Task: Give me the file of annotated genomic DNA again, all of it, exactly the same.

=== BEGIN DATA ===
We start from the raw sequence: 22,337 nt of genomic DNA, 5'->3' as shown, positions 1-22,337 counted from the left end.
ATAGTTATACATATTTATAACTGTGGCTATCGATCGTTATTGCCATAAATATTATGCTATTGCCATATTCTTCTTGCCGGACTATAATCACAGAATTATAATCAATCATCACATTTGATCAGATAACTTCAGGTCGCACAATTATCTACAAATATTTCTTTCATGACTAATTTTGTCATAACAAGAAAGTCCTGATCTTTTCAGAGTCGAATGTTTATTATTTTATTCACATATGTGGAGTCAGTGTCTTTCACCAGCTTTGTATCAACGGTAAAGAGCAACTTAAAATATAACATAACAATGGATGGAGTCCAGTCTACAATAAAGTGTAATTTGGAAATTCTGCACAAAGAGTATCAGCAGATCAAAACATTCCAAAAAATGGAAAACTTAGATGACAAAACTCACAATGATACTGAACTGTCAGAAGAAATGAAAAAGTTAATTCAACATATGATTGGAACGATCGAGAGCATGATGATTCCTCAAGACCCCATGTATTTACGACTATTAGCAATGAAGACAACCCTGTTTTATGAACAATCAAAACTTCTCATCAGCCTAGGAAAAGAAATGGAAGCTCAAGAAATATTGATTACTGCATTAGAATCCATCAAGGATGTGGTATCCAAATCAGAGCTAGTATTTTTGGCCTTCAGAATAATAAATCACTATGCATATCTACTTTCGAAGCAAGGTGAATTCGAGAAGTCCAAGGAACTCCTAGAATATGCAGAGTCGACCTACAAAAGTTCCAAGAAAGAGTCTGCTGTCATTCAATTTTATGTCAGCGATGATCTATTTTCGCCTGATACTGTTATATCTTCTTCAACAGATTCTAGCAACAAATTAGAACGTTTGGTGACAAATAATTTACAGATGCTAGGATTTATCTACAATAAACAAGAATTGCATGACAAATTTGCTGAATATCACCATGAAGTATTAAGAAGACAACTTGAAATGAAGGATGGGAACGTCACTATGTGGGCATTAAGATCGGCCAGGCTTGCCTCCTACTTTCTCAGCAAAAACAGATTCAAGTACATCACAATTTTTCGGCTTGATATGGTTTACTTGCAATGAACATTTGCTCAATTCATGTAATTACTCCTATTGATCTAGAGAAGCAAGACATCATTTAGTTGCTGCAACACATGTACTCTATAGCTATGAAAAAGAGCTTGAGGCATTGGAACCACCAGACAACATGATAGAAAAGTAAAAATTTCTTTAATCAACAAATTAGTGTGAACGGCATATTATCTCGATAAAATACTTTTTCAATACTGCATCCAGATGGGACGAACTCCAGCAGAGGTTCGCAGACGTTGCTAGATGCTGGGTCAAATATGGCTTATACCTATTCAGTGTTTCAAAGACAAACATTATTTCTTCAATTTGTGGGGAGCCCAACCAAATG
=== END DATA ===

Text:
We start from the raw sequence: 22,337 nt of genomic DNA, 5'->3' as shown, positions 1-22,337 counted from the left end.
ATAGTTATACATATTTATAACTGTGGCTATCGATCGTTATTGCCATAAATATTATGCTATTGCCATATTCTTCTTGCCGGACTATAATCACAGAATTATAATCAATCATCACATTTGATCAGATAACTTCAGGTCGCACAATTATCTACAAATATTTCTTTCATGACTAATTTTGTCATAACAAGAAAGTCCTGATCTTTTCAGAGTCGAATGTTTATTATTTTATTCACATATGTGGAGTCAGTGTCTTTCACCAGCTTTGTATCAACGGTAAAGAGCAACTTAAAATATAACATAACAATGGATGGAGTCCAGTCTACAATAAAGTGTAATTTGGAAATTCTGCACAAAGAGTATCAGCAGATCAAAACATTCCAAAAAATGGAAAACTTAGATGACAAAACTCACAATGATACTGAACTGTCAGAAGAAATGAAAAAGTTAATTCAACATATGATTGGAACGATCGAGAGCATGATGATTCCTCAAGACCCCATGTATTTACGACTATTAGCAATGAAGACAACCCTGTTTTATGAACAATCAAAACTTCTCATCAGCCTAGGAAAAGAAATGGAAGCTCAAGAAATATTGATTACTGCATTAGAATCCATCAAGGATGTGGTATCCAAATCAGAGCTAGTATTTTTGGCCTTCAGAATAATAAATCACTATGCATATCTACTTTCGAAGCAAGGTGAATTCGAGAAGTCCAAGGAACTCCTAGAATATGCAGAGTCGACCTACAAAAGTTCCAAGAAAGAGTCTGCTGTCATTCAATTTTATGTCAGCGATGATCTATTTTCGCCTGATACTGTTATATCTTCTTCAACAGATTCTAGCAACAAATTAGAACGTTTGGTGACAAATAATTTACAGATGCTAGGATTTATCTACAATAAACAAGAATTGCATGACAAATTTGCTGAATATCACCATGAAGTATTAAGAAGACAACTTGAAATGAAGGATGGGAACGTCACTATGTGGGCATTAAGATCGGCCAGGCTTGCCTCCTACTTTCTCAGCAAAAACAGATTCAAGTACATCACAATTTTTCGGCTTGATATGGTTTACTTGCAATGAACATTTGCTCAATTCATGTAATTACTCCTATTGATCTAGAGAAGCAAGACATCATTTAGTTGCTGCAACACATGTACTCTATAGCTATGAAAAAGAGCTTGAGGCATTGGAACCACCAGACAACATGATAGAAAAGTAAAAATTTCTTTAATCAACAAATTAGTGTGAACGGCATATTATCTCGATAAAATACTTTTTCAATACTGCATCCAGATGGGACGAACTCCAGCAGAGGTTCGCAGACGTTGCTAGATGCTGGGTCAAATATGGCTTATACCTATTCAGTGTTTCAAAGACAAACATTATTTCTTCAATTTGTGGGGAGCCCAACCAAATG